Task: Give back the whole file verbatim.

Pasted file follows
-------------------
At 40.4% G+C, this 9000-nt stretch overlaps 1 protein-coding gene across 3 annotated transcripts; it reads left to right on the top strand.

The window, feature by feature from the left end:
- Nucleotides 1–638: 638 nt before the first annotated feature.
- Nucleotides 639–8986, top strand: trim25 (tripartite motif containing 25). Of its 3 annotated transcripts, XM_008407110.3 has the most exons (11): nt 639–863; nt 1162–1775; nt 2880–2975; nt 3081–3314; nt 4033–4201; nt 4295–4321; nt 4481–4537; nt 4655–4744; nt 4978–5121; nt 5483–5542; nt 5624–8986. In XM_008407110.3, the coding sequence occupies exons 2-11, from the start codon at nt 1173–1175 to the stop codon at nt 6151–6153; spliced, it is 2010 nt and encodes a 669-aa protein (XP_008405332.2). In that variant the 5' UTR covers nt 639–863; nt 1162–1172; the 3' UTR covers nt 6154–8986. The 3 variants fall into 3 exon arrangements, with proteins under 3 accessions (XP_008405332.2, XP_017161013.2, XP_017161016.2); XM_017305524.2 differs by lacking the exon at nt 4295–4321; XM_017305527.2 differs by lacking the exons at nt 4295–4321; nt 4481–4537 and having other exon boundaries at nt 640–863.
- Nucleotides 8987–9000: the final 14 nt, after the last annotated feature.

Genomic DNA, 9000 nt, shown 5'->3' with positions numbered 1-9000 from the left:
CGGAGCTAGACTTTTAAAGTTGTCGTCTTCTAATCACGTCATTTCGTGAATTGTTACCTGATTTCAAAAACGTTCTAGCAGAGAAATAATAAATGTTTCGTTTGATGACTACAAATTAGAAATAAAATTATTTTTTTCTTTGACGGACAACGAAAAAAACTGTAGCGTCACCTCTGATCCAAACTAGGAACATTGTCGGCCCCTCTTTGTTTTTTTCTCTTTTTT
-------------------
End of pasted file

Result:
At 40.4% G+C, this 9000-nt stretch overlaps 1 protein-coding gene across 3 annotated transcripts; it reads left to right on the top strand.

The window, feature by feature from the left end:
- Nucleotides 1–638: 638 nt before the first annotated feature.
- Nucleotides 639–8986, top strand: trim25 (tripartite motif containing 25). Of its 3 annotated transcripts, XM_008407110.3 has the most exons (11): nt 639–863; nt 1162–1775; nt 2880–2975; nt 3081–3314; nt 4033–4201; nt 4295–4321; nt 4481–4537; nt 4655–4744; nt 4978–5121; nt 5483–5542; nt 5624–8986. In XM_008407110.3, the coding sequence occupies exons 2-11, from the start codon at nt 1173–1175 to the stop codon at nt 6151–6153; spliced, it is 2010 nt and encodes a 669-aa protein (XP_008405332.2). In that variant the 5' UTR covers nt 639–863; nt 1162–1172; the 3' UTR covers nt 6154–8986. The 3 variants fall into 3 exon arrangements, with proteins under 3 accessions (XP_008405332.2, XP_017161013.2, XP_017161016.2); XM_017305524.2 differs by lacking the exon at nt 4295–4321; XM_017305527.2 differs by lacking the exons at nt 4295–4321; nt 4481–4537 and having other exon boundaries at nt 640–863.
- Nucleotides 8987–9000: the final 14 nt, after the last annotated feature.

Genomic DNA, 9000 nt, shown 5'->3' with positions numbered 1-9000 from the left:
CGGAGCTAGACTTTTAAAGTTGTCGTCTTCTAATCACGTCATTTCGTGAATTGTTACCTGATTTCAAAAACGTTCTAGCAGAGAAATAATAAATGTTTCGTTTGATGACTACAAATTAGAAATAAAATTATTTTTTTCTTTGACGGACAACGAAAAAAACTGTAGCGTCACCTCTGATCCAAACTAGGAACATTGTCGGCCCCTCTTTGTTTTTTTCTCTTTTTT